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Technology in the marketing process
Marketing is defined as “the management process responsible for identifying, anticipating and satisfying customer requirements profitably” (Chartered Institute of Marketing).
The Merriam-Webster dictionary defines technology as the use of science in industry, engineering, etc, to invent useful things or to solve problems.
Marrying the two in today’s fast paced, ever changing environment presents both a boon and a curse for marketers and small business owners who face the challenges of creating the right products and services, positioned at the right price, accessible to customers when and where they want them, and to be able to modify such products and services or abandon them altogether when market conditions change.
Before determining which product or service provides a viable solution to a market niche or segment, one must first understand the need and why it exists. Market research is no longer restricted to the basic information gathering processes of field surveys, focus groups and interviews. Twitter, Facebook, LinkedIn, and Google+ have expanded the landscape in which market research is conducted.
Social media is creating an environment that yields unfiltered feedback, and marketers need to be able to use this information to their advantage.
The use of software in the information gathering process is available to businesses of all sizes and is a tool that SME’s should embrace. The data warehouse, while large and requiring some sifting, is likely to be far more accurate than a structured survey.
New and innovative technologies such as mood sensing retail devices are now being used to gather more customer responses in the real life shopping experience. One such innovation is driven by Russian cosmetics-based retail chain Ulybka Radugi which has piloted a facial recognition device that identifies consumers’ emotions and delivers personalised discounts in response.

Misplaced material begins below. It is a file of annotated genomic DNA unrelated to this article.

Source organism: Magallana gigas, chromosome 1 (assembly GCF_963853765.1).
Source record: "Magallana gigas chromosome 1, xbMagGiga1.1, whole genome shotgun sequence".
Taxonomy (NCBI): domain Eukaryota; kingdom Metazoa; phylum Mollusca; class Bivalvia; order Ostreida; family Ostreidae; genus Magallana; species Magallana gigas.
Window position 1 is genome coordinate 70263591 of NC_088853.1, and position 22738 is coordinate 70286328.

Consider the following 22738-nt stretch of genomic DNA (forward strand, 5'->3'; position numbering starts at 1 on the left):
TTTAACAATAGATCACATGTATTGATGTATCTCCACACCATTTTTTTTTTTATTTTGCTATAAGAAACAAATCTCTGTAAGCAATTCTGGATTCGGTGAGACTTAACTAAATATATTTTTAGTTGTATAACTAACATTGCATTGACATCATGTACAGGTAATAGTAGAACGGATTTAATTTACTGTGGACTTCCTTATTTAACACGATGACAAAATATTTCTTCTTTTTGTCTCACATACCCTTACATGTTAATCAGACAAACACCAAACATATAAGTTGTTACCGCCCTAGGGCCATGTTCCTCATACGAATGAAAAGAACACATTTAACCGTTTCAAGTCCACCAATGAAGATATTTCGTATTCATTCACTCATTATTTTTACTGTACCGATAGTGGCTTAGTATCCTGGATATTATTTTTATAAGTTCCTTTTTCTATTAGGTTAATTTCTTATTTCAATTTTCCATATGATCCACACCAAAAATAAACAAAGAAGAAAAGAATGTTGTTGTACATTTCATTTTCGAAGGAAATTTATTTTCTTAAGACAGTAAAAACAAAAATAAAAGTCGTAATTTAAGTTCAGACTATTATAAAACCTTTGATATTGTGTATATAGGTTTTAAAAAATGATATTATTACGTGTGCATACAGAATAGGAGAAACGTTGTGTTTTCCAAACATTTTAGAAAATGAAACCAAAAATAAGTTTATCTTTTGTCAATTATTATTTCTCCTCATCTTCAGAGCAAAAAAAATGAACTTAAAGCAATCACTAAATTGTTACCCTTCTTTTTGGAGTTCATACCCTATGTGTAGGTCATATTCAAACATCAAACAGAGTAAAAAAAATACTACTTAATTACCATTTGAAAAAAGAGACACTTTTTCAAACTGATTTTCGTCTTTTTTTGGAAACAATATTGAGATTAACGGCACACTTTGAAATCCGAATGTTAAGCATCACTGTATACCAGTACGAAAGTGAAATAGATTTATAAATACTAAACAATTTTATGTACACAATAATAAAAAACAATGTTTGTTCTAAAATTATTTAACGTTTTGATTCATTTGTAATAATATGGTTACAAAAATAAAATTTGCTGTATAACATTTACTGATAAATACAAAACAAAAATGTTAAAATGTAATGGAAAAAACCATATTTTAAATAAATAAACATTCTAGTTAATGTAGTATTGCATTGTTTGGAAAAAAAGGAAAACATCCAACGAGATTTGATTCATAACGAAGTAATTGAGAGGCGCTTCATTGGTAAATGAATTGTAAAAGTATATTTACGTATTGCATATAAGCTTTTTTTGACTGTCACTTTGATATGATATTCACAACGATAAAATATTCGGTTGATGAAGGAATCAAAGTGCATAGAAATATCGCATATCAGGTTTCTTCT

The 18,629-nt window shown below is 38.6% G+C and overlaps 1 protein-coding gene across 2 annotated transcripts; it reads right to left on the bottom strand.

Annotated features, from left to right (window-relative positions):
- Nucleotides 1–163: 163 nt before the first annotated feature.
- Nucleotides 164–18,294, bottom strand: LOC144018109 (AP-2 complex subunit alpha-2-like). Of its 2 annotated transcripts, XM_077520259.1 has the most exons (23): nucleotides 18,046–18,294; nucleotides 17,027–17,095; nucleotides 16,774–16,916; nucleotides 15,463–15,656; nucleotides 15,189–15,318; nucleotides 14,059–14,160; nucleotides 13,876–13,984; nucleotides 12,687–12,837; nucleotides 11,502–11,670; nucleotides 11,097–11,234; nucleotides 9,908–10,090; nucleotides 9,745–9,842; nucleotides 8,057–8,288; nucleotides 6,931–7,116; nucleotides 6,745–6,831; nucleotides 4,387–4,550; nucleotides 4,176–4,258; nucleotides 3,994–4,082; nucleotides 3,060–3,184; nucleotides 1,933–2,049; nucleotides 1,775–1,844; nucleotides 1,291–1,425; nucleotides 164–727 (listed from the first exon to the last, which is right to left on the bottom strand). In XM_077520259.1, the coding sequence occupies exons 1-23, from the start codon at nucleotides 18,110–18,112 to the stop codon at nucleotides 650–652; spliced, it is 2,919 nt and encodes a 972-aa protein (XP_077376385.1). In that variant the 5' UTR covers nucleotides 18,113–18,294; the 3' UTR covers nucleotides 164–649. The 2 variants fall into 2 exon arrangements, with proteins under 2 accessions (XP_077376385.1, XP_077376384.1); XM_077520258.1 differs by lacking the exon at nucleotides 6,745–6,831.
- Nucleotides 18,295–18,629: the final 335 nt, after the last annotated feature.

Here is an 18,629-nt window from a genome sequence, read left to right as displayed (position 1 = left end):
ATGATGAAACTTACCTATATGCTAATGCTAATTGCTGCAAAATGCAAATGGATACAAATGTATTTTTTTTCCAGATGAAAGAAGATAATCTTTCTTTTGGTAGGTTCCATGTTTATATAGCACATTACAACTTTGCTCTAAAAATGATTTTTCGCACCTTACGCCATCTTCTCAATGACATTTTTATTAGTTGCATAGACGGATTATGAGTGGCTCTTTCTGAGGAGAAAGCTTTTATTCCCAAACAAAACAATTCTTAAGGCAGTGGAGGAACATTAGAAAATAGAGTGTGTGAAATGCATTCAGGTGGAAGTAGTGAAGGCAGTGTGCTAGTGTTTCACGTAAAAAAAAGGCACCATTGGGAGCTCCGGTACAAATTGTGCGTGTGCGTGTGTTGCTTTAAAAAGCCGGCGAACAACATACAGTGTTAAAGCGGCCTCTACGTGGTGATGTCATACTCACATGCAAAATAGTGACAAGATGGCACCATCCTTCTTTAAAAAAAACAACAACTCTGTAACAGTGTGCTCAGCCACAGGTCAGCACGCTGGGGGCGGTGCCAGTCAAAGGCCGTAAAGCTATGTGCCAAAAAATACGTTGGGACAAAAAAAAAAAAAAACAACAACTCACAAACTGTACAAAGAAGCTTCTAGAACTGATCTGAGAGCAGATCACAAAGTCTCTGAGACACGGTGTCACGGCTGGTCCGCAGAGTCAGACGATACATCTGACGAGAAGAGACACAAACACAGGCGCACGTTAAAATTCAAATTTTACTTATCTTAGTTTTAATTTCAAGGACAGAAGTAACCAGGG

Developed by Russian tech start-up Synqera, the point-of-purchase touchscreen device Simplate features a camera capable of identifying a range of emotions on the face of the shopper standing directly in front of it. This information is synched with data from the store’s loyalty card scheme (such as personal information and purchasing histories), as well as the contents of their shopping basket, to present a tailored deal.
For example, it could offer a pick-me-up-style reward if it detects a shopper’s low mood. Synqera believes showing sensitivity to customers’ emotional states via the device will help nurture consumer loyalty.
With so much data and information coming from the various platforms and technologies, marketers and small business owners are overwhelmed and are often do not know where to begin to sift through the facts and figures. Free web analytical tools such as Google Analytics are widely used on an estimated 80 per cent of small business websites for this very purpose.
It’s not enough to have potential customers view one’s website, profile or page. Conversion optimisation which is getting people who come to your website (or wherever you are engaging with them) to do what you want them to do in order to capture their data, usually involves filling out a form.